Suddenly Turning Visible: Art and Architecture in Southeast Asia (1969–1989)
Sat to Thu, 10am–7pm
Free admission for the month of March
In 1981, the Filipino artist and curator Raymundo Albano adopted the expression ‘Suddenly Turning Visible’ to describe the rapid transformation of Manila’s urban landscape. The visibility that Albano was evoking was an aspirational one as the Philippines, along with other cities across Southeast Asia, had embarked on their most ambitious infrastructural projects yet. The driving force was the logic of developmentalism—a desire for rapid economic growth in which art had a critical role. Artists and architects advanced varying perspectives towards this new vision. This new art would freely reinvent international movements such as abstraction as well as folk traditions rooted across Southeast Asia. This exhibition traces this story through three influential art institutions: The Cultural Centre of the Philippines (est. 1969, Manila), the Alpha Gallery (est. 1971, Singapore) and the BhirasriInstitute of Modern Art (est. 1974, Bangkok). Presenting artworks from the period alongside archives, restagings of performances and newly commissioned works, Suddenly Turning Visible: Art and Architecture in Southeast Asia 1969 – 1989 illuminates the lesser-known links between architecture, modern art and the role of institutions in Southeast Asia.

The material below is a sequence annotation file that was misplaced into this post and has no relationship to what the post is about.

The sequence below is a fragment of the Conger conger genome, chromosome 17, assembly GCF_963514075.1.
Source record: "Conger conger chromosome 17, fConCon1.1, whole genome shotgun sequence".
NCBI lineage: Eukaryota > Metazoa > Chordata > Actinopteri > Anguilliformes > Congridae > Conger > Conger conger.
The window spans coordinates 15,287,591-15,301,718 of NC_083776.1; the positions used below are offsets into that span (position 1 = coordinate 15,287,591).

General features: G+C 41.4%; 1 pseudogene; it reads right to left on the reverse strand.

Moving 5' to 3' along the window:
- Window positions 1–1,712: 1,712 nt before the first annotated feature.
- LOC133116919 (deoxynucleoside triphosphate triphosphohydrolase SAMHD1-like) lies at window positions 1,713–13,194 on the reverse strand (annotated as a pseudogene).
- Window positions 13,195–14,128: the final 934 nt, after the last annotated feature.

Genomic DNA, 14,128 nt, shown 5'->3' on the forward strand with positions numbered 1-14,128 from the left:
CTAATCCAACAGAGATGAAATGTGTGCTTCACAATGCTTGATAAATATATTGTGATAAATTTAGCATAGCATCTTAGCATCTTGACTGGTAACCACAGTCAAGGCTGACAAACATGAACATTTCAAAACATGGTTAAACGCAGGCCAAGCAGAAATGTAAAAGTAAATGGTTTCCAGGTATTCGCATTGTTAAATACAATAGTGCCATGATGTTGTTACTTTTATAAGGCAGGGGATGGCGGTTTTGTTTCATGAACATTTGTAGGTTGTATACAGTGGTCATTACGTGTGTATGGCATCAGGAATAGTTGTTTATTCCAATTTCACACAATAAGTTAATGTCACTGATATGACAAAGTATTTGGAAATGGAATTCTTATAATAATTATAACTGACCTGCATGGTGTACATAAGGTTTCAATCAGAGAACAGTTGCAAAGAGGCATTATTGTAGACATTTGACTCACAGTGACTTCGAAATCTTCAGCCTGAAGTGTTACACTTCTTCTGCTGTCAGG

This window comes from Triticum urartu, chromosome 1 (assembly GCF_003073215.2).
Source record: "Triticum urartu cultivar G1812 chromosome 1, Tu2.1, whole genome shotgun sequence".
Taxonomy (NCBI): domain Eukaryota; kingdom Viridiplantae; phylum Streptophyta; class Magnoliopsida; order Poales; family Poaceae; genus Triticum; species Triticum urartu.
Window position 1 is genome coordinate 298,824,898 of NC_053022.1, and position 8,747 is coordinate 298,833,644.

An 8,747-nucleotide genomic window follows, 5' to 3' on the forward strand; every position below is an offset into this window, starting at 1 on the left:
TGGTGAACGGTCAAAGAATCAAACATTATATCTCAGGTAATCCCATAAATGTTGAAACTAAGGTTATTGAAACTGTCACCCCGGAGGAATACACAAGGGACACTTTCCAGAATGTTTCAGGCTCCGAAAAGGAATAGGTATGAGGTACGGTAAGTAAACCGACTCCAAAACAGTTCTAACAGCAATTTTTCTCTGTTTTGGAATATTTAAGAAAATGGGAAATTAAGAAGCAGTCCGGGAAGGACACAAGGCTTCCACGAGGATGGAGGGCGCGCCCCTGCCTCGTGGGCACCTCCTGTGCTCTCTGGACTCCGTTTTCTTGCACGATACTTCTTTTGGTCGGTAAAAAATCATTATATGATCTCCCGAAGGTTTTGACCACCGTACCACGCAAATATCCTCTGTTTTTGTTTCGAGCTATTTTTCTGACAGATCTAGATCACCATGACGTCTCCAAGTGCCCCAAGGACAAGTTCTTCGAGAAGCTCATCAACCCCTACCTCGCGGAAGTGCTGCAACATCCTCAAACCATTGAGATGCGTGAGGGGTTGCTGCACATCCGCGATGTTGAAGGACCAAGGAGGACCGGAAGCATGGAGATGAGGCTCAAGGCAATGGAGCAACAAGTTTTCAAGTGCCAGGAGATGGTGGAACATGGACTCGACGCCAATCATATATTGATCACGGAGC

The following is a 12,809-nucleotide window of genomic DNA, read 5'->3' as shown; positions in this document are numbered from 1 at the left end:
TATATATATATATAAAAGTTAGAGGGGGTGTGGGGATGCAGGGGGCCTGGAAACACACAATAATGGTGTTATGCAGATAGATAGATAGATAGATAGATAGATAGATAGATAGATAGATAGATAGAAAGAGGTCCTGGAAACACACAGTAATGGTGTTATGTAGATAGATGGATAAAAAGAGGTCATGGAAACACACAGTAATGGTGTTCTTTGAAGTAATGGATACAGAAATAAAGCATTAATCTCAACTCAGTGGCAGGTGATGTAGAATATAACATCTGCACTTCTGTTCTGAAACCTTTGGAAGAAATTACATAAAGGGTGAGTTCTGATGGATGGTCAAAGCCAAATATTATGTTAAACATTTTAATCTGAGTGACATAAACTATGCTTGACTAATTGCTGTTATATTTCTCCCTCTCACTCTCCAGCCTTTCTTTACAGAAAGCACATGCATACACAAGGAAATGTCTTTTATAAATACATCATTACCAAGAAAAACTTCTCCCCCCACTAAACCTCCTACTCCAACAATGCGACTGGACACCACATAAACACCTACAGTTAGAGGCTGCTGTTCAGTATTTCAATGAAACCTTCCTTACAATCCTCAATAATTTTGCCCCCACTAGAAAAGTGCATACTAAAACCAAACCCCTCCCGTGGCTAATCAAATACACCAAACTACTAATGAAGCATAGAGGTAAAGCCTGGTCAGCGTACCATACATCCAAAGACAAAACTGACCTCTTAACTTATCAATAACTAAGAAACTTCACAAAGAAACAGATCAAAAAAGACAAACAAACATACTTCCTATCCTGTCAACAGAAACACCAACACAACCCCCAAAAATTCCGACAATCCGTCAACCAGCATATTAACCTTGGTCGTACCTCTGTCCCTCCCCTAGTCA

About Singapore Biennale 2019 Collateral Events
Explore Singapore’s diverse art scene through art exhibitions and programmes taking place concurrently with Singapore Biennale 2019.